Belpré Award for illustration. You can read my review of this beautiful picture book here. Margarita is excited that the book is now available in a Spanish edition.
It seems my life is coming full circle. I began my career as a children’s librarian for the Santa Barbara Library system. When I married and moved to California’s Central Valley, I went back to school for my teaching credentials and worked as a reading specialist and kindergarten teacher because, as a mother of four, I wanted to be on my children’s schedule. The desire to share stories and to help children become life long readers and learners is at the heart of what I do.
I no longer have a class of my own Instead, I substitute for my teacher friends when they need me. I have found myself drawn back into the library world in a different way. I want to help bring books to children and families that do not have easy access to them. I have found wonderful opportunities to do just that.
The Central Valley is fortunate to be home to a dedicated teacher, Robert Isquierdo, Jr.
Robert was raised in the small, rural farming community of London in Tulare County. He taught in both Northern and Southern Californian schools where he saw what a difference having resources makes to children. He dreamed of bringing a library to the town’s 2,134 residents. Over 500 people caught his vision and have worked hard to raise money and collect books. The dream is about to become a reality since the Library for London will be celebrating its grand opening on October 15, 2016. If you listen to his interview on Valley Public Radio, you can’t help but get excited about this library.
Before and after
I am also excited about another library opportunity. I traveled twice this year to Nicaragua and worked alongside Elianor Navarette, an amazing teacher who runs the education site for Students International. She serves children who are the poorest of the poor but desire to learn.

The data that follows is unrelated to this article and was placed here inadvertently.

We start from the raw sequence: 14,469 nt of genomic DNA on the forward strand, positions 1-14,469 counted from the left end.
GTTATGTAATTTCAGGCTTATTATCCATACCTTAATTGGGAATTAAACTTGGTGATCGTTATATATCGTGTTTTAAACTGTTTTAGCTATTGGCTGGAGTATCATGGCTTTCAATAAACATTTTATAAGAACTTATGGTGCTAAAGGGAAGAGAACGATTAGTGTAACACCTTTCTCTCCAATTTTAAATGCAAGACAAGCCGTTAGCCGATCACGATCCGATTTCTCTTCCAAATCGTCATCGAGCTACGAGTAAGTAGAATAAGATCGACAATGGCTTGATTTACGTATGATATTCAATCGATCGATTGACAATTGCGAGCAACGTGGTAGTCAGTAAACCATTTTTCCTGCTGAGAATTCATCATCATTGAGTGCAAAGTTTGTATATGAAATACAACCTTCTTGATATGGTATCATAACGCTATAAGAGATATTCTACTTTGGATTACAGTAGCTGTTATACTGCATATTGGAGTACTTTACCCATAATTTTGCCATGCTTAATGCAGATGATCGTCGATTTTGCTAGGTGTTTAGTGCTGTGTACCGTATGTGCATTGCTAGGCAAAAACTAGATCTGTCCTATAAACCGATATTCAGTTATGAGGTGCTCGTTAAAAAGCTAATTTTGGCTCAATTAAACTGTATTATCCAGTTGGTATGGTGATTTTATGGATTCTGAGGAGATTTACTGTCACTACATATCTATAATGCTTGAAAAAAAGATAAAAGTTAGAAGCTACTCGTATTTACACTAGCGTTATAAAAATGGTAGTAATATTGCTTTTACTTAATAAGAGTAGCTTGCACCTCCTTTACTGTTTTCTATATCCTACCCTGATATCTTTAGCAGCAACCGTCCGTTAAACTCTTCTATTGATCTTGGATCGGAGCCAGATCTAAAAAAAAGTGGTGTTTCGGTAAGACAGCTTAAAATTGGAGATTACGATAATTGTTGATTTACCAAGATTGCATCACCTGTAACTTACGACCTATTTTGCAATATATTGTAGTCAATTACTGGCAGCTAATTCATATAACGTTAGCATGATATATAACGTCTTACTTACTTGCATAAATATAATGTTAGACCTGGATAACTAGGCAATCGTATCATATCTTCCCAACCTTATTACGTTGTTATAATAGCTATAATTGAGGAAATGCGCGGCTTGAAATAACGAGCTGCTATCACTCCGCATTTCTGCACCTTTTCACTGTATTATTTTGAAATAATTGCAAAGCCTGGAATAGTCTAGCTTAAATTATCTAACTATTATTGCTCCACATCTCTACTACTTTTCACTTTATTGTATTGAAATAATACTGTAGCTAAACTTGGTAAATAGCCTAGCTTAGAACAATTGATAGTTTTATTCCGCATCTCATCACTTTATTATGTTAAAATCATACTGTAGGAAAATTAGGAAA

The students carry their own chairs to the education site.
Elianor expressed her dream of having a library which I am excited to be helping to create. The goal is to have a section in the new community center where the children can come to read and learn. We are seeking books in Spanish for children in grades kindergarten through sixth.
Elianor is thrilled to have these books in Spanish written by Pura Belpre Award winning author, Alma Flor Ada. (Thanks to Margarita and Alma Flor!)
I’d love to hear your thoughts about libraries. Do you still use their services?
This post is linked to #diversekidlit which is where a community of bloggers share and promote books featuring diverse characters.
Tina Cho says
I enjoyed learning about Pura Belpre and your work with libraries! I miss my U.S. library.
Claire Annette Noland says
Hi Tina, I’ve enjoyed learning more about Pura Belpre and the award established in her honor.
Are there public libraries in Korea?
Joan Schoettler says
I had no idea about the new library in London. Thank you for sharing so many fine details about small towns and Reforma.
Claire Annette Noland says
It has been wonderful to see how one man can make a big difference in a community.